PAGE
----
LA Kings 2020 Prospect Rankings: Players No.4-6

The wait is over, it’s time to pick up where we left off with our annual LA Kings Prospect Rankings.

As you’ll see below, this is an abbreviated version of what you’d normally get in our scouting reports. However, this is a weird time we’re living in and it seems everything is different these days. Our original intention was to produce our typical, detailed scouting reports. In fact, we did all the usual work to not only prepare a Top 10 this season, but a Top 15. The rankings themselves were actually finalized in January and have been slowly (insert your own joke here) released since that time. We’ve been overwhelmed on social media in recent weeks and we get it, you can’t wait any longer. Thus, we’re rolling out an abridged version, released over two final articles.

If you’re new to our rankings, know that you’ve come to the right place. Many view this as the definitive guide to the team’s draft picks and next wave of young players. As in past years, we’ve gone through this process in painstaking detail to ensure these reports are unmatched in quality and content. Quite simply, nobody outside the Kings organization talks to more coaches, scouts, and General Managers about LA’s top prospects on a regular basis than MayorsManor team. Endless hours go into evaluating players and preparing our write-ups – including debating info with a myriad of well-respected hockey people, along with our key sources inside the Kings organization – before the final list is completed.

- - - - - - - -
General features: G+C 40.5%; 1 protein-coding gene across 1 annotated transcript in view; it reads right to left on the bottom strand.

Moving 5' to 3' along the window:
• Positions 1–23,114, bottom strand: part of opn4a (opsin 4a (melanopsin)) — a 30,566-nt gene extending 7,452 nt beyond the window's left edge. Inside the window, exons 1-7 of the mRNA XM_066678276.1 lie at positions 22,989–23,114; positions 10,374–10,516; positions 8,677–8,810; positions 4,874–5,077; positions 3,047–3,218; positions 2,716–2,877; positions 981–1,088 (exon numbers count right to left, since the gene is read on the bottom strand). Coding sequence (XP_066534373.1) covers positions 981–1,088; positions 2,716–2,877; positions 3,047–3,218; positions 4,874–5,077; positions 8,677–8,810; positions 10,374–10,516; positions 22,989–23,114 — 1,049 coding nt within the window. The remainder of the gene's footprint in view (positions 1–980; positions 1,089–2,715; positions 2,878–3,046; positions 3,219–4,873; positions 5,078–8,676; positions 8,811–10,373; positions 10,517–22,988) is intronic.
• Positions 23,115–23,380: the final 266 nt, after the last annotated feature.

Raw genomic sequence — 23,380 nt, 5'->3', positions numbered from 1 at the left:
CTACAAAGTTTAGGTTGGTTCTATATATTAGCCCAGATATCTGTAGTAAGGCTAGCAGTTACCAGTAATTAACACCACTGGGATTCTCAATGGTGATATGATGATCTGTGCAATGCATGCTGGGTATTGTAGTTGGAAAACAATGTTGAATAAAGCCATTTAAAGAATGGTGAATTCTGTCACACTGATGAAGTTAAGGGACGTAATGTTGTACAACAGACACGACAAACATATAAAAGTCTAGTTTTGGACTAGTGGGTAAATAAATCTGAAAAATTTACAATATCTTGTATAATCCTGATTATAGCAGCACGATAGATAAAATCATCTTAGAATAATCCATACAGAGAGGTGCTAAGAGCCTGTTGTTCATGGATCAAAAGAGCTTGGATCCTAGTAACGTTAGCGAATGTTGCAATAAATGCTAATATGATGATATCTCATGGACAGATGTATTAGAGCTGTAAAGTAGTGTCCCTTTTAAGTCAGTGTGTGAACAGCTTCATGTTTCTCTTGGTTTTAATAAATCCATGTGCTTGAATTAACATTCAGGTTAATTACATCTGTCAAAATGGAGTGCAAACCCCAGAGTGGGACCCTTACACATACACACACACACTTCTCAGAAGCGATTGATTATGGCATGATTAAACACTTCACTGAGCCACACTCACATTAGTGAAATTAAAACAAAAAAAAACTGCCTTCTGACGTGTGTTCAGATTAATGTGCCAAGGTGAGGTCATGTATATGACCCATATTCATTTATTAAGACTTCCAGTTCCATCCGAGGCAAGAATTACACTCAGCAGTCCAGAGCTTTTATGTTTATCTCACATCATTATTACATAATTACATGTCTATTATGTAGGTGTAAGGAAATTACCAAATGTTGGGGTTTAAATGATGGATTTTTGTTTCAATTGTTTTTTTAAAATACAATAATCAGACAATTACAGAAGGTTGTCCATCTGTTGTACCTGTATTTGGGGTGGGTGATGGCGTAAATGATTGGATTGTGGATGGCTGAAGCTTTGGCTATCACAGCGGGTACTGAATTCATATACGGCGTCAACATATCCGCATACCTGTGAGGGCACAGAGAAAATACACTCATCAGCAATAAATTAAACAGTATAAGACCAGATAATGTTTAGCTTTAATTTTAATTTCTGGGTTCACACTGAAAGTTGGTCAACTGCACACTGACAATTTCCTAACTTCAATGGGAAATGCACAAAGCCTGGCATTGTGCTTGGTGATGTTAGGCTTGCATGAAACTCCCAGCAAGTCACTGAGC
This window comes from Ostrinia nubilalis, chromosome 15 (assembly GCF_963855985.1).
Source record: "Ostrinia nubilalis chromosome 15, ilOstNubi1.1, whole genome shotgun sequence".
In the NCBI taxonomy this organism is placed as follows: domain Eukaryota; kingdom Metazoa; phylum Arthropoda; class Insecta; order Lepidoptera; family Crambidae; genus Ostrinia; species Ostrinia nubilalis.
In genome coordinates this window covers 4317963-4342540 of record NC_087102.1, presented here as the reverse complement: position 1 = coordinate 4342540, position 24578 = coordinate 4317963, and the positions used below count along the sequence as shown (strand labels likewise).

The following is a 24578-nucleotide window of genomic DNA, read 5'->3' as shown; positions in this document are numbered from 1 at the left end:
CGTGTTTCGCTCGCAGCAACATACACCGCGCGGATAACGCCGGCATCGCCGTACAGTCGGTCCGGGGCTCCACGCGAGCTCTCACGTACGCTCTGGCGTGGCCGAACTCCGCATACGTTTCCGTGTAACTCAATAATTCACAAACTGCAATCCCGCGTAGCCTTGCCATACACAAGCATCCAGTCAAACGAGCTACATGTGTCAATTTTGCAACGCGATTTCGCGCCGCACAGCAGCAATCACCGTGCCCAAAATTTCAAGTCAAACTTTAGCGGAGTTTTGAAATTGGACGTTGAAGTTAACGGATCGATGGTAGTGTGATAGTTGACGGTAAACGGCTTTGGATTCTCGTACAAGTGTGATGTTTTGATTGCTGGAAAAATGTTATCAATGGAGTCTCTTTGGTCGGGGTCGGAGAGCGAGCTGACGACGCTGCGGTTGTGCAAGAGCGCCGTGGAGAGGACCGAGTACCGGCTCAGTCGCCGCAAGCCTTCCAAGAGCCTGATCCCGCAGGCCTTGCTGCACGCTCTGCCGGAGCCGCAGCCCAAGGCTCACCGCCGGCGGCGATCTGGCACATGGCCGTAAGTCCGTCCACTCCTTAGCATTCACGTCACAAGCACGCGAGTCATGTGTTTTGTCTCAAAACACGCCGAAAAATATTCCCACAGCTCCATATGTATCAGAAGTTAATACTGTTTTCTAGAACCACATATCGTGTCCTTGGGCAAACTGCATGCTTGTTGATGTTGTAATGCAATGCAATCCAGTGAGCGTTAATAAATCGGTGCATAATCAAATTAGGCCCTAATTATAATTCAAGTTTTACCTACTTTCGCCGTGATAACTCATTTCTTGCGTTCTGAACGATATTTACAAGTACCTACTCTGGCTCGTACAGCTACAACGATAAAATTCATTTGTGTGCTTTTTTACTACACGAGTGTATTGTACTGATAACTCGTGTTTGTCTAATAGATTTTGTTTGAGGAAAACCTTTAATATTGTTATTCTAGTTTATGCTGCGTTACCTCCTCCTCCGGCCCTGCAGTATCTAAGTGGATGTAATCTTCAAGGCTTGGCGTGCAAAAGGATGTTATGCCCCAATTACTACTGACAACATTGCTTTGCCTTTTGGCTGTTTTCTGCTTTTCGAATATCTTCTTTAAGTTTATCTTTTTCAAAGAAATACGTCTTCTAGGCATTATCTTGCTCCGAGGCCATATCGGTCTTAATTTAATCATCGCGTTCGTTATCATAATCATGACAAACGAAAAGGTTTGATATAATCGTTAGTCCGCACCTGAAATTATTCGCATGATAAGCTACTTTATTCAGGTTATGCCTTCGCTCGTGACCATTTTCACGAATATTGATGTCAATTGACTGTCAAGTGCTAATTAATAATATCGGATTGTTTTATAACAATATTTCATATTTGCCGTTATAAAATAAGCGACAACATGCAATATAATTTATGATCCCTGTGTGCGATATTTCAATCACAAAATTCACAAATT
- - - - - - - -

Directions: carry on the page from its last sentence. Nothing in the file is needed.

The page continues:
Below are links to previous articles in the 2020 series, as well as pair of other all new reports.